The mayor of the city President Obama is visiting this afternoon says Newton will be dealt a huge set-back if congress doesn’t extend tax credits for the wind energy industry.
“We could lose half the jobs we created over the last three years,” says Newton Mayor Chaz Allen says.
Obama Administration officials chose Newton as the site for the president’s speech about “clean energy” initiatives because the city is home to a plant that makes the towers for wind turbines and another plant that makes the blades for the turbines. Obama will speak at TPI Composites in Newton, the plant where wind turbine blades are made. The company’s CEO says they’re already seeing a decline in orders due to uncertainty about federal tax policy. Allen says that’s because the tax credit for utilities that own wind turbines is set to expire on December 31.
“Until this is passed the people that actually put the towers up aren’t going to order as many because they don’t know what’s going to happen in 2013,” Allen says.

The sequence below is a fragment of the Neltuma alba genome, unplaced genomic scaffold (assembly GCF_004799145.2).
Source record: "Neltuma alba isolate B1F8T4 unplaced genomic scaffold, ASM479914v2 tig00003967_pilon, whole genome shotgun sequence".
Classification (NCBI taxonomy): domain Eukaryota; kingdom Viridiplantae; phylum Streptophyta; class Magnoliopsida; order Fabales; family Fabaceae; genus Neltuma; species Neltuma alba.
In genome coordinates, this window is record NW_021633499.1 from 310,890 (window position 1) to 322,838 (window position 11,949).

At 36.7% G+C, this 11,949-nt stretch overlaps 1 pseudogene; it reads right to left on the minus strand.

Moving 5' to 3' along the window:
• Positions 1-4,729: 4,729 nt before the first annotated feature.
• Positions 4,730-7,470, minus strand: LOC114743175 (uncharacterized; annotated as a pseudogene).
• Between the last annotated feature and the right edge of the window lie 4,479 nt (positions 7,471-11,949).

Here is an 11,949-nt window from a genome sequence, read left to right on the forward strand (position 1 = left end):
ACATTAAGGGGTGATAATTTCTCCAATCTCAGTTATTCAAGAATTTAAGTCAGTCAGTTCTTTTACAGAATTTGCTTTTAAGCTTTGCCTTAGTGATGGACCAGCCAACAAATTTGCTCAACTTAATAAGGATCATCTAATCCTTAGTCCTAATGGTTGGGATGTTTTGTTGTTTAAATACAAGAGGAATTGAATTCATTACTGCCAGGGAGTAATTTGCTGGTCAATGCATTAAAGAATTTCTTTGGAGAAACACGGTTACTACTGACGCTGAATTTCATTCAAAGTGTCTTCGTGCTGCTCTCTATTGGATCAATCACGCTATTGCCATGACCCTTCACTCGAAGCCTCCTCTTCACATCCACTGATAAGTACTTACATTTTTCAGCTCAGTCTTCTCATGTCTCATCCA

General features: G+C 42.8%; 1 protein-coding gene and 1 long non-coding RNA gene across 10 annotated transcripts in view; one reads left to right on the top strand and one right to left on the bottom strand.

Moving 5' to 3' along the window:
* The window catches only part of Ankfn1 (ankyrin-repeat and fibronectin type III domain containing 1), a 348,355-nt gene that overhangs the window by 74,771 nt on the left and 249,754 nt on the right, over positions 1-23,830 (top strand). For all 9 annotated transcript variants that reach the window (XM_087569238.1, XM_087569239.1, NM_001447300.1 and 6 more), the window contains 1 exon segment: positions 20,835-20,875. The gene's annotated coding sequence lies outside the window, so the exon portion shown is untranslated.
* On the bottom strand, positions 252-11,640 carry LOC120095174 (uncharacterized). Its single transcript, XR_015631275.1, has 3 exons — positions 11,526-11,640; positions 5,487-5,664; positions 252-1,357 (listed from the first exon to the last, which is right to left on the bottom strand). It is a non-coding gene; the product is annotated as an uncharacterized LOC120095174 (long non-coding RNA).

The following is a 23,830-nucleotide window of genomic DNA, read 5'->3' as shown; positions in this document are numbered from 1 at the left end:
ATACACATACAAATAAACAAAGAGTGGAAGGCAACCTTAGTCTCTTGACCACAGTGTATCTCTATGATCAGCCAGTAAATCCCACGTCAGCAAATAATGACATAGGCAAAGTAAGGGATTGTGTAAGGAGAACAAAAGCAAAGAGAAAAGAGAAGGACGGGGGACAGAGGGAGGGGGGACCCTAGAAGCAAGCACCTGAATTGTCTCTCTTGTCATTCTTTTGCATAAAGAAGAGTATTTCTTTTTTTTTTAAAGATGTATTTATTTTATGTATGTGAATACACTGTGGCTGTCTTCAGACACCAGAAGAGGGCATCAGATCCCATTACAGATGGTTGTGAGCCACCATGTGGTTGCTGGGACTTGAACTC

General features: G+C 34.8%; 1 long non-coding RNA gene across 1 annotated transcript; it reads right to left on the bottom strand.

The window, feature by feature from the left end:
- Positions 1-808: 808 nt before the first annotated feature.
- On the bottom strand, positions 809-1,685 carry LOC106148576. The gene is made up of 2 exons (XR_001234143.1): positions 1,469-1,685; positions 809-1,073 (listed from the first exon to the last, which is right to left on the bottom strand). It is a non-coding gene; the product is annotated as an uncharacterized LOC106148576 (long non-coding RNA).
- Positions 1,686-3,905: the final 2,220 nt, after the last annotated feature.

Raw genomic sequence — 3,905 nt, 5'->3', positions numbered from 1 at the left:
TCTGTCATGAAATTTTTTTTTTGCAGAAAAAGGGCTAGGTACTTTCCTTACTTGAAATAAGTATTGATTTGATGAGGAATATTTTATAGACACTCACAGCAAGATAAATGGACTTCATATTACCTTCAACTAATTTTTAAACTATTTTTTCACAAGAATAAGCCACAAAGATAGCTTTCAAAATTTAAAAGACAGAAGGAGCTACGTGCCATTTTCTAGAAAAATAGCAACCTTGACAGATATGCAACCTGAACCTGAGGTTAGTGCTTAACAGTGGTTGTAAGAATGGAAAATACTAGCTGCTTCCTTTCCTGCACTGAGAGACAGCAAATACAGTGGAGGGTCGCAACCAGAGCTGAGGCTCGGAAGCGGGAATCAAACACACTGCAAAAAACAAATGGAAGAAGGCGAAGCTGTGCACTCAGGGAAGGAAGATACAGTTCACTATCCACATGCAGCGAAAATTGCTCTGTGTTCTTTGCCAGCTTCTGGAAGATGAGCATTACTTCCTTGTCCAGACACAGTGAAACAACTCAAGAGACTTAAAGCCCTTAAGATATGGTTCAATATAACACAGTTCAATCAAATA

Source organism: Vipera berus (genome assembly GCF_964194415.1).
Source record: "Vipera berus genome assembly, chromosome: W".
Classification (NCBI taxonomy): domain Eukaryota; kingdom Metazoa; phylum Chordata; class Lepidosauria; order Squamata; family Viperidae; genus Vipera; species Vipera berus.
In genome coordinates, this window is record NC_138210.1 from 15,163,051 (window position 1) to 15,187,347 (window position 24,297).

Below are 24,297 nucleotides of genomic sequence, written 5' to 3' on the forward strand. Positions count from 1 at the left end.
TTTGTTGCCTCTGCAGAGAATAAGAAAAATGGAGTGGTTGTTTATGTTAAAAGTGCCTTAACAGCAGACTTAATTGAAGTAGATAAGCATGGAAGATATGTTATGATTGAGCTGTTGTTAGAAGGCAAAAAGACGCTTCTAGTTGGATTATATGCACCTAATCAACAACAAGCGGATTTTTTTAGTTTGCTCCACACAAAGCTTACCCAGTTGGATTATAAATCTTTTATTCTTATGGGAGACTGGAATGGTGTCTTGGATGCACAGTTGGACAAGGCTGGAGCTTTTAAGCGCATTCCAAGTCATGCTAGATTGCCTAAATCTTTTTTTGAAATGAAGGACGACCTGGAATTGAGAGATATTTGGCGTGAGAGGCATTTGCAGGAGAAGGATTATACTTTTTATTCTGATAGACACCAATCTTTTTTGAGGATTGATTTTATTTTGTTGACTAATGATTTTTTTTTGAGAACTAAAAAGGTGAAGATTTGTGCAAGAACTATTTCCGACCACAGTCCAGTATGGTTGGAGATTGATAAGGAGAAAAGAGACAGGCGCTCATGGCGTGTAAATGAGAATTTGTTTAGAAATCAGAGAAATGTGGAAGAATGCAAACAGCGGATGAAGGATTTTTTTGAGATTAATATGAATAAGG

Newton’s population swelled to 16,000 when the Maytag Corporation was in its heyday. But Whirlpool bought Maytag in 2006 and shut down the corporate headquarters and manufacturing plant in Newton in 2007. Allen and other city leaders urged former Maytag workers to help Newton “reinvent” itself. Some former Maytag workers got jobs in the two plants making components for wind turbines and Allen says the city’s population has held steady.
“We actually produced a (city) budget last year that would have shown probably 1000 to 1500 people gone, so when the Census came in and we saw that we only lost 300, it was a very pleasant surprise,” Allen says.
More than 15,000 people live in Newton today.
Allen has been invited to the president’s speech, a private event in Newton. The mayor intends to give the president a picture drawn by a fifth grader from nearby Baxter, Iowa. Obama visited Newton in 2009, speaking at the manufacturing plant that makes wind turbine towers, and Obama signed the “Flat Stanley” Allen’s daughter had colored — it’s hanging on her bedroom wall today. A 1964 children’s book about “Flat Stanley” has spawned a series of adventure books and even iPhone apps so children can decorate the character themselves.